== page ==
3 Budget Negotiation Tips & Tricks

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3 Budget Negotiation Tips & Tricks

Negotiating a clinical trial budget isn’t rocket science, however it is most certainly an art form. You don’t need to be a lawyer, but you should absolutely be aware of all the different aspects of running and operating a clinical trial so that you’re negotiating effectively and intelligently. Lori Rich, our Vice President of Finance, had some very interesting input as well!

1. Understand the entire protocol front-to-back: You need to know what is expected of both the PI and the site staff at each patient visit throughout the duration of the trial. Are you outsourcing your patient scheduling and phone screening? Are you going to need advertising to beef up your database with qualified patients?  How are you disposing of the drug at the end of the trial? “Footnotes are crucial to ensure that you are appropriately accounting for all assessments that are required to be completed” says Lori.  Knowing each expense ahead of time is necessary so you can make sure those costs are accounted for in the proposed budget.  Being able to back up all requests with something concrete goes a long way.
 
2. Be prepared for multiple conversations regarding the budget: In addition to knowing the protocol and how much compensation you need from the sponsor/CRO in order for the trial to be worth conducting, you should also be aware of budgets for similar indications. Do your homework. “Have documentation and rationale ready ahead of time for your requests”, says Lori. ”We see this often requested during negotiations – by having this ready ahead of time for things like startup, pharmacy fees, and study close out, you will be able to reduce the length of the negotiation, get more approvals, and alleviate stress when being asked for these things.” Lori also states “You do not have to accept ‘no’ for an answer on items after your initial request. Often it may take 2 or 3 times asking before your request is escalated to management for approval.”  Know your timeline for scheduling an SIV and enrollment and make sure this Sponsor or CRO knows this timeline as well.  Increasing a budget slightly while losing a week to enroll may decrease potential revenue and trial success.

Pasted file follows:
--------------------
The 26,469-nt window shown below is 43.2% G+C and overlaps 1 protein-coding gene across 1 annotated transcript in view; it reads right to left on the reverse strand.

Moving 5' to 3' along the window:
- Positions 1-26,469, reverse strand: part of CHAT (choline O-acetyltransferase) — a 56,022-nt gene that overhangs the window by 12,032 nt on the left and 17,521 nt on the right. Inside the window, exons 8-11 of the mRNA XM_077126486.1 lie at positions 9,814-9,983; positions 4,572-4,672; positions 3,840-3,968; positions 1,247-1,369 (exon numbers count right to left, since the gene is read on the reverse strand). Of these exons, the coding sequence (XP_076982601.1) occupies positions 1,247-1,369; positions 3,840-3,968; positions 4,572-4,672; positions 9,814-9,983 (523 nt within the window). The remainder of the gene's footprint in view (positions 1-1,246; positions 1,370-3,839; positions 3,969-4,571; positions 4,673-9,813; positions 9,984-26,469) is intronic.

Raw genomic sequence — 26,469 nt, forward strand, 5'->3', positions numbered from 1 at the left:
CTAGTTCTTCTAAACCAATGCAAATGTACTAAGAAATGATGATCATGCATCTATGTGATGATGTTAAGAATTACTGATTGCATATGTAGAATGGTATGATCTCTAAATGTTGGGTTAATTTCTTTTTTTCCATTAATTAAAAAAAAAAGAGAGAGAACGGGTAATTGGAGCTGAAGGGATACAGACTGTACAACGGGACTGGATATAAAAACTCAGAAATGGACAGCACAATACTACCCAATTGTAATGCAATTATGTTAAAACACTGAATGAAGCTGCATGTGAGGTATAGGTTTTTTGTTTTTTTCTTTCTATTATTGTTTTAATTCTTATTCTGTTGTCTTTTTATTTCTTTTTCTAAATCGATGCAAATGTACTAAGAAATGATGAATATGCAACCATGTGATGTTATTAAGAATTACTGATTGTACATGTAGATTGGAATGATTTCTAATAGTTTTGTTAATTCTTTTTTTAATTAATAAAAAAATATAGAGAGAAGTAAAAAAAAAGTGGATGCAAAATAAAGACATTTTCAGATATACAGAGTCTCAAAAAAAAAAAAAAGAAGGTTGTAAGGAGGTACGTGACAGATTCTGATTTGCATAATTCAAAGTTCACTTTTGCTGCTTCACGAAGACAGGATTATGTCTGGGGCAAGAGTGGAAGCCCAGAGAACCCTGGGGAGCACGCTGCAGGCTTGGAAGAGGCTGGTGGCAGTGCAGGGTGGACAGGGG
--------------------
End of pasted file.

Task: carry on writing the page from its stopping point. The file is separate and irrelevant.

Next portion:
3. Establish a relationship or candor with whoever you’re negotiating with: Of course you both have a job to do with opposing goals, but you can achieve these goals benevolently. You’ll be working with this person for the next couple of weeks at the least, and going over some pretty mundane aspects of the trial process. Let your personality blend into the relationship. Pick up the phone and show them who you really are and that there is a voice behind the email address. Building trust right off the bat will open up the communication pathways and allow for a positivity and partnership, rather than one side versus the other. Not only should you understand your perspective and why you feel your budget should be accepted, but understand your counterpoint. Ask questions in order to gather as much information as possible. Being proactive by understanding why the sponsor/CRO is only willing to reimburse certain items at x amount of dollars gives you the opportunity to prepare a persuasive argument which will benefit your site, and your partners, in the long term!
BTC Staff

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